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Rappel, Joseph J. / A centennial history of the Manitowoc County school districts and its public school system, 1848-1948
([1948])

Manitowoc Rapids,   pp. 122-133 PDF (5.3 MB)


Page 122


MANITOWOC RAPIDS
    All of the original Manitowoc county as set up in 1848, with the exception
of the
townships of Manitowoc and Two Rivers, was at first a part of Manitowoc Rapids.
While this large area was a part of this township, school districts were
organized in
various communities throughout the original Manitowoc Rapids area. When the
present Manitowoc Rapids was organized, some of the districts in the township
had
been given district numbers as high as number 10 and 11. That accounts for
the
present missing school district numbers of 5, 6, 7, 8, and 9. The first school
district
in Manitowoc Rapids was district number 3.
                   MANITOWOC RAPIDS 1 - SHADYSIDE
                               Florence T. Pleuss
    Shadyside school was the
name chosen- for the school in
Manitowoc Rapids No. 1. That
was an appropriate name for
the many box elders on the
schoolground  make a shady
place on the land sloping to the
west. These trees were planted
many years ago by Louis Ma-
thison. Most residents of the
township still refer to this
school as the Trainor school be-
cause the site adjoined the old
Trainor farm to the east. Some
old timers called it the Irish
school because of the many
Irish pupils who once attended
it. The building is located on
highway 151 about live miles
from Manitowoc, the approximate location being near the N.W. corner of section
32,
Manitowoc Rapids.
    The land on which the school is located was purchased from the government
on
August 15, 1850 by Ole Christianson. There is evidently no record of how,
from whom,
and for how much the original school site was obtained. On June 28, 1909,
an addi-
tional quarter acre was purcltsed from Wm. Fischer for $90. This added land
to
the west of the old schoolyard. The wish was to purchase additional space
to the
east instead of to the west, but since the Trainors had begun a small nursery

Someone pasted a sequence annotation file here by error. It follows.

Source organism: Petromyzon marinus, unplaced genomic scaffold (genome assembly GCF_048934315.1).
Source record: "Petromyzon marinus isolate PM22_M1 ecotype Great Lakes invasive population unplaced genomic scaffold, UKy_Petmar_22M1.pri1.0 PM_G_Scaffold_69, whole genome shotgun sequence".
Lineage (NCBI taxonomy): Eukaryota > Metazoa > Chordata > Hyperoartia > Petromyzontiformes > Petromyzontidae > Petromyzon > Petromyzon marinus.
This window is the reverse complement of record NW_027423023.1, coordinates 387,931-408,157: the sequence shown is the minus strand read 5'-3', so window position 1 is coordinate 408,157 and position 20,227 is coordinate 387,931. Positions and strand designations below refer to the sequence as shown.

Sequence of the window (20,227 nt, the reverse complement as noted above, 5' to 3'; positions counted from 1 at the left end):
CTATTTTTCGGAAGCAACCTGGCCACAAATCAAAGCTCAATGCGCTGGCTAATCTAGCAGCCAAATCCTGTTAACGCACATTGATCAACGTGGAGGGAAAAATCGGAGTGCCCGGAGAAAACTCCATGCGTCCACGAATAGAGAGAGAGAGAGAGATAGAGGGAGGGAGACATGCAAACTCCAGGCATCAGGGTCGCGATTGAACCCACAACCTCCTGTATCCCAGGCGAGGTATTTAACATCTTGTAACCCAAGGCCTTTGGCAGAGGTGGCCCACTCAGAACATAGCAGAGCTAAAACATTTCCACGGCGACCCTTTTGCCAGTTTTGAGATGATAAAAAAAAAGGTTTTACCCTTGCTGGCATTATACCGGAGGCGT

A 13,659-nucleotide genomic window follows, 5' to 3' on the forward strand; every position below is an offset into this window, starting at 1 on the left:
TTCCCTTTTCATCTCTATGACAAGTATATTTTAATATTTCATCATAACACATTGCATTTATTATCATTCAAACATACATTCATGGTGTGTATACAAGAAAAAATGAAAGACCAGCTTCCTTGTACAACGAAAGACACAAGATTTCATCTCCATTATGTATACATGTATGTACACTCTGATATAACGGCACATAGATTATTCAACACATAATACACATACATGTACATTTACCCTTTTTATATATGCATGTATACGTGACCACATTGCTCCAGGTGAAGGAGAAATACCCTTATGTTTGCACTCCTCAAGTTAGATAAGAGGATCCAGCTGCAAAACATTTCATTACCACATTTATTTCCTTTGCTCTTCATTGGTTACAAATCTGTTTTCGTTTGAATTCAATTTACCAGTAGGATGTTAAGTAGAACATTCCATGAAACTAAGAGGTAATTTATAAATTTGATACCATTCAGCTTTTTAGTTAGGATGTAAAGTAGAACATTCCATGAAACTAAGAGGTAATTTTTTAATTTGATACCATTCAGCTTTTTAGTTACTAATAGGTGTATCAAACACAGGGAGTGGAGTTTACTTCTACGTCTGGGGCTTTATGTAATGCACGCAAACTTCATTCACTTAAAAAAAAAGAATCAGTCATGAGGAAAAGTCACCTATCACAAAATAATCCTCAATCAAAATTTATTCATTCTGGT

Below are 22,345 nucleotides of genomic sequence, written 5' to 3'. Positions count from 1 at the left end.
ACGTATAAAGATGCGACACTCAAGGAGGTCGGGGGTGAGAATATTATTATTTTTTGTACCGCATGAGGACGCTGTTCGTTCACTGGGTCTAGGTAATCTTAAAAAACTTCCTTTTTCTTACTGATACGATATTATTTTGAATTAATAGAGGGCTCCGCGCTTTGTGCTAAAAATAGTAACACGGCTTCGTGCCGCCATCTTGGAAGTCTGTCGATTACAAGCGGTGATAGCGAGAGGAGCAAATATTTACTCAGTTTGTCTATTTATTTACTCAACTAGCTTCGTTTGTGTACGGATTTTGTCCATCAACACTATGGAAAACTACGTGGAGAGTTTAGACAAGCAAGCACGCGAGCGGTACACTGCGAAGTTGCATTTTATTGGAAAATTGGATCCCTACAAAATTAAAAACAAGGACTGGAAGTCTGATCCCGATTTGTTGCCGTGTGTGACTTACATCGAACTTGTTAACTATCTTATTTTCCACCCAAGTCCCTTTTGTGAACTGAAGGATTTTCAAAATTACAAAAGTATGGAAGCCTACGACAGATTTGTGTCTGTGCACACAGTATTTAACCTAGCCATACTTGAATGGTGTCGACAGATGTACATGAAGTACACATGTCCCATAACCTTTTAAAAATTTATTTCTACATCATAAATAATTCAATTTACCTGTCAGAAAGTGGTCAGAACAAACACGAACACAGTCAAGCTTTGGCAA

on that
piece of land, it was impossible to make a satisfactory deal.
    The district was set up for school purposes about 1850, although there
is no writ-
ten record to prove this. Most of the other schools in this area were started
about 1850,
and so one must assume that district number 1 would have been organized about
that
time. Records do show that when Hakan Nordi bought his farm from Oswald Tor-
rison in 1858 a schoolhouse was on it, and it was agreed to have it remain
there as
long as the district wanted it to remain.
    The first one-room log school was erected about 1850. It is believed
to have been
located on the present site, but Hakan Nordi's deed did not give the exact
location
of the school . The building was built by the early settlers with such materials
as
they had on hand. The farmers cut the logs, put up the school, and added
homemade
equipment for teaching and learning.
    The benches seated eight pupils each with long boards used for desks.
One
"black" board was used, and each pupil was expected to furnish
his own slate. A
long box stove stood in the front of the room with smokepipes leading to
the chim-
ney in the rear of the room. Water' was brought from the Trainor farm in
a pail
from which the pupils got their drinking water by means of the inevitable
dipper.
Handwashing was not practiced with the precious water supply. The old log
school
burned down in 1871 from an overheated stove. The loss, in addition to the
build-
ing, included a large new dictionary which had just been purchased. The remainder
of the school tearm 1871-2 was held in a farm home across from the Trainor
home.
    In 1872 the present frame school was built for $500. It was not as well
equipped
as it is today. The building is about 26 x 32 with an entry, two cloakrooms,
and a
good-sized classroom. Three windows on each of the long sides and two in
the front
care for the lighting. There is no basement, so the heating and ventilation
system
122


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